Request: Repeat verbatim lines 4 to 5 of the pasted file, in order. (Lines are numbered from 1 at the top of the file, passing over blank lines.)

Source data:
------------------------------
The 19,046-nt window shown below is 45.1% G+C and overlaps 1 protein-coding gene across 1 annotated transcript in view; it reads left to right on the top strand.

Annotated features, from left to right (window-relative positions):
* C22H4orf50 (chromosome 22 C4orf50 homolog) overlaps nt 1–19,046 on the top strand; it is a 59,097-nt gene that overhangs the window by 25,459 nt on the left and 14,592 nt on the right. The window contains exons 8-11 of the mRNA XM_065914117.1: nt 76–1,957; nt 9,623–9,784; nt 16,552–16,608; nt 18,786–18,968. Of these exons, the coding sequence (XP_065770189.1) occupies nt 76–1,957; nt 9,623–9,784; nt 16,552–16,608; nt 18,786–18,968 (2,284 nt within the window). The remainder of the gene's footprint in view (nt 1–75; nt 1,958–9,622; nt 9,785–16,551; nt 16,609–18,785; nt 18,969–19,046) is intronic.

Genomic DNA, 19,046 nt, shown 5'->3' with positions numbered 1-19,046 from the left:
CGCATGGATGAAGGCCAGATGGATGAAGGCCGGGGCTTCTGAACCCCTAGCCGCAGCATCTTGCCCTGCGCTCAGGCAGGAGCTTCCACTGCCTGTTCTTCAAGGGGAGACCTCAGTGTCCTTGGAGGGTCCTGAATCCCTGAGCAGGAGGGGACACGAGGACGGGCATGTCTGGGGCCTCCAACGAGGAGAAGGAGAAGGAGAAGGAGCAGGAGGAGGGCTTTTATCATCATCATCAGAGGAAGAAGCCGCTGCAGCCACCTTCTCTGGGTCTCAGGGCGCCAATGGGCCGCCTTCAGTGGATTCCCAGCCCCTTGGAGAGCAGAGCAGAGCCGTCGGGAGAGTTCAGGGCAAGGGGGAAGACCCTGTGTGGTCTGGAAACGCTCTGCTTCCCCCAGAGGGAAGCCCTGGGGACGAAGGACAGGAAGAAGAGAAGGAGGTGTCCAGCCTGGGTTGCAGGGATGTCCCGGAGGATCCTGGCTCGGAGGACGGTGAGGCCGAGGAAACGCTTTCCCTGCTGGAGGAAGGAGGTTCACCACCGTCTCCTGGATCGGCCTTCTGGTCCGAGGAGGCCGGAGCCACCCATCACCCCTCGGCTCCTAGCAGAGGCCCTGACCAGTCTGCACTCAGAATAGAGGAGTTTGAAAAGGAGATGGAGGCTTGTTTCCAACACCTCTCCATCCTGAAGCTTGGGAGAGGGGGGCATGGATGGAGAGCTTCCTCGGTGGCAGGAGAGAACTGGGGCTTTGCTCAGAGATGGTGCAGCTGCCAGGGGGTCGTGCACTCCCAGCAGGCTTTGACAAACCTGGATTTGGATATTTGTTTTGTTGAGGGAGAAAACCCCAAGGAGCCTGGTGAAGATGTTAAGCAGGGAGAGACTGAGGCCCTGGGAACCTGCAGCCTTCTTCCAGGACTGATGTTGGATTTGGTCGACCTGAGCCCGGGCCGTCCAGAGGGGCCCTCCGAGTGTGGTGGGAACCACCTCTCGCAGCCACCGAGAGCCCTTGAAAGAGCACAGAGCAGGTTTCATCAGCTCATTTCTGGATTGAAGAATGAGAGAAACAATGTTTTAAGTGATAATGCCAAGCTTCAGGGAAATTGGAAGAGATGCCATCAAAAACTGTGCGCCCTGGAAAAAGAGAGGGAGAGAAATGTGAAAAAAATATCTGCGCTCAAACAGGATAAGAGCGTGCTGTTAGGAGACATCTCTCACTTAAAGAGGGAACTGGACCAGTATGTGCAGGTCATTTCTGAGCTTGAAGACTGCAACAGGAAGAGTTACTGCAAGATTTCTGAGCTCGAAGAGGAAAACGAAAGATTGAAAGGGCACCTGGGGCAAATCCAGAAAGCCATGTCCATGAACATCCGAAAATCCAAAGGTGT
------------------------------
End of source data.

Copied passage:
Genomic DNA, 19,046 nt, shown 5'->3' with positions numbered 1-19,046 from the left:
CGCATGGATGAAGGCCAGATGGATGAAGGCCGGGGCTTCTGAACCCCTAGCCGCAGCATCTTGCCCTGCGCTCAGGCAGGAGCTTCCACTGCCTGTTCTTCAAGGGGAGACCTCAGTGTCCTTGGAGGGTCCTGAATCCCTGAGCAGGAGGGGACACGAGGACGGGCATGTCTGGGGCCTCCAACGAGGAGAAGGAGAAGGAGAAGGAGCAGGAGGAGGGCTTTTATCATCATCATCAGAGGAAGAAGCCGCTGCAGCCACCTTCTCTGGGTCTCAGGGCGCCAATGGGCCGCCTTCAGTGGATTCCCAGCCCCTTGGAGAGCAGAGCAGAGCCGTCGGGAGAGTTCAGGGCAAGGGGGAAGACCCTGTGTGGTCTGGAAACGCTCTGCTTCCCCCAGAGGGAAGCCCTGGGGACGAAGGACAGGAAGAAGAGAAGGAGGTGTCCAGCCTGGGTTGCAGGGATGTCCCGGAGGATCCTGGCTCGGAGGACGGTGAGGCCGAGGAAACGCTTTCCCTGCTGGAGGAAGGAGGTTCACCACCGTCTCCTGGATCGGCCTTCTGGTCCGAGGAGGCCGGAGCCACCCATCACCCCTCGGCTCCTAGCAGAGGCCCTGACCAGTCTGCACTCAGAATAGAGGAGTTTGAAAAGGAGATGGAGGCTTGTTTCCAACACCTCTCCATCCTGAAGCTTGGGAGAGGGGGGCATGGATGGAGAGCTTCCTCGGTGGCAGGAGAGAACTGGGGCTTTGCTCAGAGATGGTGCAGCTGCCAGGGGGTCGTGCACTCCCAGCAGGCTTTGACAAACCTGGATTTGGATATTTGTTTTGTTGAGGGAGAAAACCCCAAGGAGCCTGGTGAAGATGTTAAGCAGGGAGAGACTGAGGCCCTGGGAACCTGCAGCCTTCTTCCAGGACTGATGTTGGATTTGGTCGACCTGAGCCCGGGCCGTCCAGAGGGGCCCTCCGAGTGTGGTGGGAACCACCTCTCGCAGCCACCGAGAGCCCTTGAAAGAGCACAGAGCAGGTTTCATCAGCTCATTTCTGGATTGAAGAATGAGAGAAACAATGTTTTAAGTGATAATGCCAAGCTTCAGGGAAATTGGAAGAGATGCCATCAAAAACTGTGCGCCCTGGAAAAAGAGAGGGAGAGAAATGTGAAAAAAATATCTGCGCTCAAACAGGATAAGAGCGTGCTGTTAGGAGACATCTCTCACTTAAAGAGGGAACTGGACCAGTATGTGCAGGTCATTTCTGAGCTTGAAGACTGCAACAGGAAGAGTTACTGCAAGATTTCTGAGCTCGAAGAGGAAAACGAAAGATTGAAAGGGCACCTGGGGCAAATCCAGAAAGCCATGTCCATGAACATCCGAAAATCCAAAGGTGT